cross-burning prison DOJ Department of Justice Mississippi Graham Williamson Bernard Revette cross cross-burning intimidation frighten
Photo Courtesy of God Save the South

Mississippi Cross Burner Claims He Did It To Save A Life At Plea Hearing

Graham Williamson, 38, was sentenced to three years in prison this past Tuesday after he burned a cross next to the home of a Black boy in Mississippi, according to a Newsweek. The cross-burning, which occurred in October 2017, was supposed to frighten residents of the predominantly Black neighborhood named Keys Hill.

Williamson pleaded guilty to violating federal housing rights protections and arson for the commission of a felony. Prosecutors presented a sealed recommendation on Williamson’s behalf to the judge in the case. It was in the place of a guilty plea. The judge sentenced him to three years on November 5 instead of the maximum sentence of 30 years Williamson initially faced.

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Louie Bernard Revette, who was also involved and is Williamson’s former boss, pleaded guilty and was sentenced almost quadruple the years Williamson received.

Assistant U.S. Attorney Candace Mayberry disclosed during Williamson’s plea hearing that Revette had an arsenal of explosive devices ranging from firecrackers, propane and grenades inside of his home.

On that fateful night in October, Williamson and Revette built a wooden cross, doused it in gasoline and set it ablaze along Highway 535. The Department of Justice (DOJ) determined that the cross was burned to “threaten, frighten and intimidate” Black residents in the community. Cross-burning has been used as an intimidation tactic throughout American history to terrorize Black people.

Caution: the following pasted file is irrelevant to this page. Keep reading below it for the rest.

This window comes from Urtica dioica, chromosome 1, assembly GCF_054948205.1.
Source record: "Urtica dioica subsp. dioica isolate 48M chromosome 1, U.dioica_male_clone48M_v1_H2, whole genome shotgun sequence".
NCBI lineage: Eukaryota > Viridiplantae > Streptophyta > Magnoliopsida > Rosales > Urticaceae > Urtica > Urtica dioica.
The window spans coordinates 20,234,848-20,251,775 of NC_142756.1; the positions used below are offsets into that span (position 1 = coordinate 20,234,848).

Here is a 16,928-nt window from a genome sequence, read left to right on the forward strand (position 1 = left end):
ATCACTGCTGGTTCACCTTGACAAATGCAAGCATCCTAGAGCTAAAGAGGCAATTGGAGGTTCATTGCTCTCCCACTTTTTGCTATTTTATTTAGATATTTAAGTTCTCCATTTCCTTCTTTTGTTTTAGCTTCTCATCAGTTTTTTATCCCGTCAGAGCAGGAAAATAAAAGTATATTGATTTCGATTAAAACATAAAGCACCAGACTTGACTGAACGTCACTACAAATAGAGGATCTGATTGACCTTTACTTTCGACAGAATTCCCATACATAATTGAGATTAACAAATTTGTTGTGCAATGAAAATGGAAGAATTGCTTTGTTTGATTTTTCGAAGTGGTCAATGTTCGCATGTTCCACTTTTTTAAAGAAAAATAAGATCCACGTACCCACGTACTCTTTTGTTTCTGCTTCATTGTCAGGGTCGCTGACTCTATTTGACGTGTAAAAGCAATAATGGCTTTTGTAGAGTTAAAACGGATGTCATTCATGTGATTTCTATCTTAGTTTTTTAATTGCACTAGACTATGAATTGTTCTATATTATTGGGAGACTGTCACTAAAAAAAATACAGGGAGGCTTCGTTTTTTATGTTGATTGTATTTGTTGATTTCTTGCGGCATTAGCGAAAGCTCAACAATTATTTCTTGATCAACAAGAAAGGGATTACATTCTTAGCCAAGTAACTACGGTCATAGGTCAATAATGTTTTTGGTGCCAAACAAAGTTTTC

In a dramatic turn of events, Williamson contended that he merely burned the cross to save the lives of the boy and his family because Revette intended to burn the house down completely.

“When I went over to my boss’s house, he was planning on blowing the house up. I talked him down to just burning a cross in the yard. I felt like it was the right thing to do by burning the cross versus letting him blow the house up,” Williamson said. “I felt like it was the right thing to do.”

He also had the option to call the police and report Revette but failed to mention that.
In a press release from the DOJ, Assistant Attorney General Eric Dreiband blasted Williamson’s reason.

“Hate crimes like this contravene our society’s well-established principles of equality and freedom from race-based intimidation, and the Department of Justice will continue to pursue and prosecute such crimes to the fullest extent of the law.”

 

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